Now this is actually a very nice green tea, greener and creamier than the pricier Huang Shan Mao Feng it replaced and different than the Emerald Mao Feng I suspected they would use as a replacement, of course these thing could vary from harvest to harvest and it is possible they still got it from the same plantation, ahem, garden. I did not read the description before trying this at the mall with my friend Michelle today (it was one of the ones she hadn’t gotten to) but I could smell the umami notes from the liquor, I know, I know umami is a taste but seriously, it smelled all green and savory and soybean like. The the taste was fresh and umami and felt very creamy, the new girl was raving about it as well. Good find, $5 bucks cheaper, not sure how it will reinfuse, but I probably won’t pay money to find out, I’m sure one of the current employees on here can let us know though.

Gravitea

You can smell how things taste. In fact, about 80-90% of taste is smell. And I agree, you can really pick up on the umami smell right away.

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Gravitea

You can smell how things taste. In fact, about 80-90% of taste is smell. And I agree, you can really pick up on the umami smell right away.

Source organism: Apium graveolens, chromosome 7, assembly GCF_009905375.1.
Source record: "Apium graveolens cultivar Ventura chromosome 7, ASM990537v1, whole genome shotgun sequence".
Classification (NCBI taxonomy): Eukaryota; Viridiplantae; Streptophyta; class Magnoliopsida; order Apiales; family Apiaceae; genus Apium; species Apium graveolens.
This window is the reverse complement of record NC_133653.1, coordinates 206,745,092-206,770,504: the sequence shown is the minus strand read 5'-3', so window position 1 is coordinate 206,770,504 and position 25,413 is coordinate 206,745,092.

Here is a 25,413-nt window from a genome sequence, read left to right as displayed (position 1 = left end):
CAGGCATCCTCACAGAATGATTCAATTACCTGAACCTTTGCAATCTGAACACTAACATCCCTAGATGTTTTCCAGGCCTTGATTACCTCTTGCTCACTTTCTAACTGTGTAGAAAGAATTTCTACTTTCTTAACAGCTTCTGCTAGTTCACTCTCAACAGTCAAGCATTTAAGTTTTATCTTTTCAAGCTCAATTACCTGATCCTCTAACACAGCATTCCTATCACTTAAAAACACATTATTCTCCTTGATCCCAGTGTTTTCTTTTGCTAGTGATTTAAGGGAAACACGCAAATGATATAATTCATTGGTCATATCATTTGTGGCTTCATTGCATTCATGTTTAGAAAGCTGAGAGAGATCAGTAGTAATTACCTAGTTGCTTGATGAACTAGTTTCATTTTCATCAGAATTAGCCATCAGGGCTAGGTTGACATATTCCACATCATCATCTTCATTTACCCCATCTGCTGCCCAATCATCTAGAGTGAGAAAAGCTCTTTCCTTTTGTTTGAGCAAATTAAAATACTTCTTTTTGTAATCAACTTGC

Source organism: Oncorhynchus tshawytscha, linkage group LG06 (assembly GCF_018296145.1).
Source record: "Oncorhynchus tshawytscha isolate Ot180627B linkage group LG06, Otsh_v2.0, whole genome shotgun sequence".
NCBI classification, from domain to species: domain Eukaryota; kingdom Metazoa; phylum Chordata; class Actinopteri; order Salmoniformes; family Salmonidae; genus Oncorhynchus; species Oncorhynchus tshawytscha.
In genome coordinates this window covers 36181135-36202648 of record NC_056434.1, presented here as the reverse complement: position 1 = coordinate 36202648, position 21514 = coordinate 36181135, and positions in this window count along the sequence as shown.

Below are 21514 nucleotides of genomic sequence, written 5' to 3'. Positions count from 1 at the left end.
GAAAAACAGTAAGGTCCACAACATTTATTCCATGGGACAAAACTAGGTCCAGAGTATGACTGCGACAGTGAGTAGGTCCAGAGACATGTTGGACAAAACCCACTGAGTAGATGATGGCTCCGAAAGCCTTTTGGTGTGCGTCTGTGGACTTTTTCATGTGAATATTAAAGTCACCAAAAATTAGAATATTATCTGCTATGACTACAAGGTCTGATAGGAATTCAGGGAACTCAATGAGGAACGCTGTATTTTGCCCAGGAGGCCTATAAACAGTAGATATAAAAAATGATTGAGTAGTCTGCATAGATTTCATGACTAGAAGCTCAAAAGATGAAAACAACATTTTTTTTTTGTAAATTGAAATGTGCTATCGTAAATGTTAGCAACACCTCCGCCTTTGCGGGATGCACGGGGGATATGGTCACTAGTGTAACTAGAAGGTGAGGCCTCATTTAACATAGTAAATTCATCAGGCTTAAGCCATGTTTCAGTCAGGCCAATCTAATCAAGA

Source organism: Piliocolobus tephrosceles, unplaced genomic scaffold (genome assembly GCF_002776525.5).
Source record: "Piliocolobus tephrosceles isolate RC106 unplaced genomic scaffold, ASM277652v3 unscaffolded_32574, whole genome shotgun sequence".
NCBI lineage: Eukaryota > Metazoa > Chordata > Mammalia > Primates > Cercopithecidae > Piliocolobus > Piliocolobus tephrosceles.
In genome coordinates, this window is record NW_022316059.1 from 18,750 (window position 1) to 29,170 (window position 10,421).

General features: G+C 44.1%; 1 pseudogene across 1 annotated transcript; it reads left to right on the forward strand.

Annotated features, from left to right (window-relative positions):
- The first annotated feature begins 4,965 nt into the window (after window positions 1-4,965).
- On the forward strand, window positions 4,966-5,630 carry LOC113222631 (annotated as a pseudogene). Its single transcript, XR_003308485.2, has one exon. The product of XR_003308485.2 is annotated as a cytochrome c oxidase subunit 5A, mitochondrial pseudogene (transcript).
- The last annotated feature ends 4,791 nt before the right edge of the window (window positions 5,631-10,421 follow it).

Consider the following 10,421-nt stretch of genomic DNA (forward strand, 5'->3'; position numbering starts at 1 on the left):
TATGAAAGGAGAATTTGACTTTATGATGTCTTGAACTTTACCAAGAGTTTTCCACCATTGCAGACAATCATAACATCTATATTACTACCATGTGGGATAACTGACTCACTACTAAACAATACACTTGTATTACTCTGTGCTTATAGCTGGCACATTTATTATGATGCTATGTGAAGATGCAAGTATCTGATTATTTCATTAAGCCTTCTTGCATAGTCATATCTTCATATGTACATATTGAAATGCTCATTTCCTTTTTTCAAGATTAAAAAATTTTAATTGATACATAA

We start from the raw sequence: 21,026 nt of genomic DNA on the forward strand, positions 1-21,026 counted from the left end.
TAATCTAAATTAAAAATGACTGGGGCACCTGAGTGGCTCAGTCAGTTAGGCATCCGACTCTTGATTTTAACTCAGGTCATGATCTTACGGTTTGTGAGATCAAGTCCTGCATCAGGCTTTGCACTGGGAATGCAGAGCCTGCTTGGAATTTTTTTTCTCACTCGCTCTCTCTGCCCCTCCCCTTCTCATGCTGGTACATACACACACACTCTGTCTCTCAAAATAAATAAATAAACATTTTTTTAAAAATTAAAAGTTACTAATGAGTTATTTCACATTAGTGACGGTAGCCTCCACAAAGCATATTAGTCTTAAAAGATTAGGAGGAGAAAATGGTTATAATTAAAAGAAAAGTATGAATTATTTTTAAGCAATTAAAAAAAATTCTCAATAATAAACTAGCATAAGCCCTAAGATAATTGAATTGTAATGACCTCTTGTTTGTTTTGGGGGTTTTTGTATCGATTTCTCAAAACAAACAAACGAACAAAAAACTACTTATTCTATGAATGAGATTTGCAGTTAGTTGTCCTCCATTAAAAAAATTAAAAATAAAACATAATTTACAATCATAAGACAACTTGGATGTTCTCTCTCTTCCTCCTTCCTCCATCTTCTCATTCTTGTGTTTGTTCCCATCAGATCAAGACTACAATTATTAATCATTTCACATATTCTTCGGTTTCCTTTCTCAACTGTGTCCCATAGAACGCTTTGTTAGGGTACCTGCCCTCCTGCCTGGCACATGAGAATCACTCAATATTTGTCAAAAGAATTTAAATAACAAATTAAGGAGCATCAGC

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Bio

Druid, artist, poet, mum, lover of tea, ritual and myth. I grew up on Celestial Seasons herbals but fell in love with straight loose leaf tea working at my local Teavana for a year. I am grateful for the introduction and the experience, but have moved on.

I see tea as an experience for the senses, I like to imagine tasting the land and the weather as well as the effect of sun, air, fire and the human hand. I have a soft spot for shu pu’er, yabao, scented oolongs, wuyi oolongs, taiwanese tea as well as smooth naturally sweet blacks, creamy greens and surprisingly complex whites.

I began ordering lots of samples from Upton to educate myself on different varieties of tea we didn’t have at work and have fallen head over heels for the unique offerings from Verdant Tea. I am learning things I like: buttery mouthfeel, surprising sweet or spice notes, woodiness, mineral notes, depth and complexity and things I don’t: astringency, dry and sour notes.

I collect tea tins and am in danger of collecting pots, though I am trying to restrain the urge due to current lack of space. I brew mostly in a glass infuser mug or a tea maker, only using cast-iron for company now (still need to get a gaiwan) and tend not to sweeten my teas unless they are British or fruity and iced, which is not often.

As far as ratings, I lack a definite system and haven’t been assigning numbers lately, wanting to spend multiple sessions with a tea first. I usually only log a tea once, unless it is a new harvest or I have significantly different observations, but will go back and edit or comment if I find something interesting or new.

Location

Baker Street, Berea, Ohio

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